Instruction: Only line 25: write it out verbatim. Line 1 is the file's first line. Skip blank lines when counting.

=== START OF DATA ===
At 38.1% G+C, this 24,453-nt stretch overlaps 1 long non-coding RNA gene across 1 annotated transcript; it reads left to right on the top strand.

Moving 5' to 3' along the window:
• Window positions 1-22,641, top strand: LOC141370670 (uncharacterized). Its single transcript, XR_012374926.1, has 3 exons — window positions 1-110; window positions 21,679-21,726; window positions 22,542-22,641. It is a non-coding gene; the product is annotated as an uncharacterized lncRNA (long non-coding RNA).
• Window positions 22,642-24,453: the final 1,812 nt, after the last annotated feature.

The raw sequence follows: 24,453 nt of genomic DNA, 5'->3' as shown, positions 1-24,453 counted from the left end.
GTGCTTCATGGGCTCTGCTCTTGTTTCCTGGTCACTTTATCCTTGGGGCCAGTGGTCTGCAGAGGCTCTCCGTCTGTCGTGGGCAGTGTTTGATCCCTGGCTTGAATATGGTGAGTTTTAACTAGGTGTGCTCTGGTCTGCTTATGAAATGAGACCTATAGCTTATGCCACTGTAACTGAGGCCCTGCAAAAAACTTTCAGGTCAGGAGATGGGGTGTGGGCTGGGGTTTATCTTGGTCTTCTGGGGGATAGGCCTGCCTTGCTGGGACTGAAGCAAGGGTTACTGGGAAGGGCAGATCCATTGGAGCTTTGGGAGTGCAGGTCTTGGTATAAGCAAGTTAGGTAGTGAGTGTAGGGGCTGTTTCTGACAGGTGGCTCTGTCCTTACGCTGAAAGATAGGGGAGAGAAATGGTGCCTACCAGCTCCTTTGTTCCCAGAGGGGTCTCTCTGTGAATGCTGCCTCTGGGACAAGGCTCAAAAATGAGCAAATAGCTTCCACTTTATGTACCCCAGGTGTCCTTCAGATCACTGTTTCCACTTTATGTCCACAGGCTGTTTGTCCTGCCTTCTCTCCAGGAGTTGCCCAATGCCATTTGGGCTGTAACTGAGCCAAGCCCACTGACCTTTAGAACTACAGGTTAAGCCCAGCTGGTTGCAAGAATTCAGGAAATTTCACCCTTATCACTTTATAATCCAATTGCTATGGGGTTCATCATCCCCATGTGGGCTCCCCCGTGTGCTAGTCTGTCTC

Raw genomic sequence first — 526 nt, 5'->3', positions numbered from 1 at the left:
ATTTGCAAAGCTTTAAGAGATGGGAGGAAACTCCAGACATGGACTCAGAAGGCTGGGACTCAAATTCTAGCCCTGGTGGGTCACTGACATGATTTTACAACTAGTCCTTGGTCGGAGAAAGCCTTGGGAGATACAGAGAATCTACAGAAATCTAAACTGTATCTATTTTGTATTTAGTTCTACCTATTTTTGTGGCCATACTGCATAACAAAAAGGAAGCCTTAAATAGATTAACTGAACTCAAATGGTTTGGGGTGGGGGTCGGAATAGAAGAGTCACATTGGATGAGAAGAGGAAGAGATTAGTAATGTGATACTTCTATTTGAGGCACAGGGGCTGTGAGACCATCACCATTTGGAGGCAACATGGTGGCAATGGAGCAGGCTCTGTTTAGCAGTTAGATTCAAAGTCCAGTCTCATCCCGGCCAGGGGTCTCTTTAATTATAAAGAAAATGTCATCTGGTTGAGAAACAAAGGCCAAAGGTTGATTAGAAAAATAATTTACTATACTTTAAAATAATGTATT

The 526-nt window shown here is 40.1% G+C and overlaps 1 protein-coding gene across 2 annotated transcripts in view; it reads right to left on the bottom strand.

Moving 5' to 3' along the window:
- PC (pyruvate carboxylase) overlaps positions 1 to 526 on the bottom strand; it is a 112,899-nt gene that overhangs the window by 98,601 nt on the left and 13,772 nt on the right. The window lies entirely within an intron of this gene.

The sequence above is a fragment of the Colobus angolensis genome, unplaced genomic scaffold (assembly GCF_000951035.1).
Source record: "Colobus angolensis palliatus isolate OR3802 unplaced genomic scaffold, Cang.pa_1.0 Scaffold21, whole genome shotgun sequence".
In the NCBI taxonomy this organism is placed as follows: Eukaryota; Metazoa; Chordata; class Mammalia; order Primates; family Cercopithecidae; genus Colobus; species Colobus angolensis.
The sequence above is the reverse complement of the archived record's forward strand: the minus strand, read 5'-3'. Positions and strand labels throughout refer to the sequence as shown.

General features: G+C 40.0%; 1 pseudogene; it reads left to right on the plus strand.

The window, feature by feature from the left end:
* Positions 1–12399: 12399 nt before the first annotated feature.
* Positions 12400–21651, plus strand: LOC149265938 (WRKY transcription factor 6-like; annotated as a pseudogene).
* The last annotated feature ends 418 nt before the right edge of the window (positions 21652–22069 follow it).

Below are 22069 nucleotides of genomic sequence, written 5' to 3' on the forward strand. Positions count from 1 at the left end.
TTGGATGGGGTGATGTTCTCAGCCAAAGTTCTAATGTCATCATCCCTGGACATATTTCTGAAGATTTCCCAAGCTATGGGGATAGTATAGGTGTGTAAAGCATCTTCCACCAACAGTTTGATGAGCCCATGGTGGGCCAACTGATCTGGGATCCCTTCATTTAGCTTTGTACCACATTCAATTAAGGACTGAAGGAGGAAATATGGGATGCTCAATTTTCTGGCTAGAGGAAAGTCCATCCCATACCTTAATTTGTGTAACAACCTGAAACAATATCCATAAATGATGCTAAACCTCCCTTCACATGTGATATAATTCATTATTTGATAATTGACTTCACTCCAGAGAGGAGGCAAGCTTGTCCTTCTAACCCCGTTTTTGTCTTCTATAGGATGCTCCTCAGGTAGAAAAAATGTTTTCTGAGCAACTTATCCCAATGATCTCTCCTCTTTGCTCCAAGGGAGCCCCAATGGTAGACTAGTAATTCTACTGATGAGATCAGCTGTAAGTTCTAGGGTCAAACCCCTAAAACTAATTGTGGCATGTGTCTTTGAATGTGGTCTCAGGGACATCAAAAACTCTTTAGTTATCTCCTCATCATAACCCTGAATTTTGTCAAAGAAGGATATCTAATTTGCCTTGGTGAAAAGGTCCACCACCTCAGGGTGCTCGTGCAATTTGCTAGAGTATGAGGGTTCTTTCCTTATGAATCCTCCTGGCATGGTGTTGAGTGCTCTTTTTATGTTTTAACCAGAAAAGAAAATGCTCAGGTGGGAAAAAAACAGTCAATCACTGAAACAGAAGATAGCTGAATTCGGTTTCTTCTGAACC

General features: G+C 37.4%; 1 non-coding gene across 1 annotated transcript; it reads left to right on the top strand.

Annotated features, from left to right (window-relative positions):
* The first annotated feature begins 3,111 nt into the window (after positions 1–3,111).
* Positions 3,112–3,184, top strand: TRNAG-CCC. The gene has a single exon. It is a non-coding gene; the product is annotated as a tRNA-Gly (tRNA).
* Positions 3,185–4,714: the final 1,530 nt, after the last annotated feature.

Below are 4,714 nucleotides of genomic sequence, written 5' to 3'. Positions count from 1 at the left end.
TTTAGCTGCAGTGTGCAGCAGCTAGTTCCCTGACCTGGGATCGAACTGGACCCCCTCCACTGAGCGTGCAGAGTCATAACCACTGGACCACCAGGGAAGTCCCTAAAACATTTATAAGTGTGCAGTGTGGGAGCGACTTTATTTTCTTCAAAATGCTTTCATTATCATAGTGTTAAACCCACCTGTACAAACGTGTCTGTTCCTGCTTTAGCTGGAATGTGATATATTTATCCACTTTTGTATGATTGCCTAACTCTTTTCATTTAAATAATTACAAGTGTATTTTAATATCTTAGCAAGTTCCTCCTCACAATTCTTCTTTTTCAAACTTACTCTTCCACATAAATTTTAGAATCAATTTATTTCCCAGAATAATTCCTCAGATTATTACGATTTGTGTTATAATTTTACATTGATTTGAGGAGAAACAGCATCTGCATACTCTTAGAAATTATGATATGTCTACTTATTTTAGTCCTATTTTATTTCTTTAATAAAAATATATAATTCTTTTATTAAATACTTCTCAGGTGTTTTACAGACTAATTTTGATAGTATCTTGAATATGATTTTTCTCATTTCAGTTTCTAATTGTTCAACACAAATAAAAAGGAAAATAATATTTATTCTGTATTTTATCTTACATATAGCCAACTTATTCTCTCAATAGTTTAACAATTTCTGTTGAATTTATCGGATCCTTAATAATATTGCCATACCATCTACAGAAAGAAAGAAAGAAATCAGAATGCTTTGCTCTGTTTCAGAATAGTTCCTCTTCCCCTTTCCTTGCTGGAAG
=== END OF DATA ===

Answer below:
* The first annotated feature begins 3,111 nt into the window (after positions 1–3,111).